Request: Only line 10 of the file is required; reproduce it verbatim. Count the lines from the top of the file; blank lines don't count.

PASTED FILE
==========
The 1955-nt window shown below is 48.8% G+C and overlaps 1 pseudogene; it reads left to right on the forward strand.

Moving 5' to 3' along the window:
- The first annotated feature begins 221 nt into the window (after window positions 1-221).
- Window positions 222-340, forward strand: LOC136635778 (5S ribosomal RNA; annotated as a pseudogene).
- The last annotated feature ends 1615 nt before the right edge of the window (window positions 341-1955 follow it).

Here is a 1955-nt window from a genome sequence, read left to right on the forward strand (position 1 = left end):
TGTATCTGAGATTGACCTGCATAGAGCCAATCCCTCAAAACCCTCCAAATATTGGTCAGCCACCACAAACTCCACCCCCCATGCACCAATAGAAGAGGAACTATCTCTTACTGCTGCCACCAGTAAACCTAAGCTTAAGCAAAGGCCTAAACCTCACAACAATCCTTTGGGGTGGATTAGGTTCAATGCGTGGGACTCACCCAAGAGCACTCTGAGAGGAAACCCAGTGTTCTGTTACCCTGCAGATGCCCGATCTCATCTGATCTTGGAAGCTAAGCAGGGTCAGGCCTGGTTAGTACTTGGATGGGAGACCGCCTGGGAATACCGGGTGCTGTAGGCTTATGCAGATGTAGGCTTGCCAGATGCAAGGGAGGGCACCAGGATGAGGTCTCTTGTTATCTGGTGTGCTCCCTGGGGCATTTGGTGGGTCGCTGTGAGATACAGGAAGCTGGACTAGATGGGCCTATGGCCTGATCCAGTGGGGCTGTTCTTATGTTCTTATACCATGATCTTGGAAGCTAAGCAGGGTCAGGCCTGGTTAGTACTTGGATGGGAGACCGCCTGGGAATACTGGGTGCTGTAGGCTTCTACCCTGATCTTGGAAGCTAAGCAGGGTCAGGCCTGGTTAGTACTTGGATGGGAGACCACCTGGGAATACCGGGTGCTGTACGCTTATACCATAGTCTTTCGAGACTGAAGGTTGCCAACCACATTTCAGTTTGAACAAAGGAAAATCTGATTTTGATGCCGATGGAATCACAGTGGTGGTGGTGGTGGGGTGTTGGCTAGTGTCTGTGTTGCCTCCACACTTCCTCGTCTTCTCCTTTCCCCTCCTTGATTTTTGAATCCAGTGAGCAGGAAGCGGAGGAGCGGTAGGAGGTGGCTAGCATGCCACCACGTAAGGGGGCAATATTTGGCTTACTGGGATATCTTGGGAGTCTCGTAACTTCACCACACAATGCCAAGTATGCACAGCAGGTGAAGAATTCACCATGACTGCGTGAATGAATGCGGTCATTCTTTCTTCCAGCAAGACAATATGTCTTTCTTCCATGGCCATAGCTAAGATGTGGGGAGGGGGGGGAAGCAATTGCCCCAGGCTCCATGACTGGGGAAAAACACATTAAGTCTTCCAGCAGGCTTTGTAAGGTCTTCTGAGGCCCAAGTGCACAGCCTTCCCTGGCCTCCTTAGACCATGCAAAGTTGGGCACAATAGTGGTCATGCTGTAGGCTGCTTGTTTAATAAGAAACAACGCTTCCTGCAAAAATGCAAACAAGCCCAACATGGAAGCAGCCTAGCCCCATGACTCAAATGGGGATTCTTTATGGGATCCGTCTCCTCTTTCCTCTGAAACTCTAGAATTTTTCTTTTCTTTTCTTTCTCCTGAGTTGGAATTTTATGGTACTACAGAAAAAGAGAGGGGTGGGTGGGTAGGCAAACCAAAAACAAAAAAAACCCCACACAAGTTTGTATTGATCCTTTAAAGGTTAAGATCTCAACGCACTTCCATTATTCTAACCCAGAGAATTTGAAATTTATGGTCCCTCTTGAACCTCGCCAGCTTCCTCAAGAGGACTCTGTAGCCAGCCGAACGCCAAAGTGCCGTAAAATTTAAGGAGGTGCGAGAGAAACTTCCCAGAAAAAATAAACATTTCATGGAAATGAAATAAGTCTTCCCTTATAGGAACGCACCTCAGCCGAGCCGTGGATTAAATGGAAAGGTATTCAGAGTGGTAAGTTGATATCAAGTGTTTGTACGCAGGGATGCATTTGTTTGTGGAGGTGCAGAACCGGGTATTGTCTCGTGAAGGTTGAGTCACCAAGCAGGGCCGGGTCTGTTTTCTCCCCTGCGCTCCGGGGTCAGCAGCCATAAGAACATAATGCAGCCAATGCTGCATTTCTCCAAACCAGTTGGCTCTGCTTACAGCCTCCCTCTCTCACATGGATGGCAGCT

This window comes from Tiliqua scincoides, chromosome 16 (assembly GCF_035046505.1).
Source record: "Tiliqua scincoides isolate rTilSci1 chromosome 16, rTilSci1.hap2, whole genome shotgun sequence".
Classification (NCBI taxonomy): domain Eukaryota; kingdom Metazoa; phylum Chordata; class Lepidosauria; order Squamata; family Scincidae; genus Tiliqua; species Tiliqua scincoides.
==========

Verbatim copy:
Classification (NCBI taxonomy): domain Eukaryota; kingdom Metazoa; phylum Chordata; class Lepidosauria; order Squamata; family Scincidae; genus Tiliqua; species Tiliqua scincoides.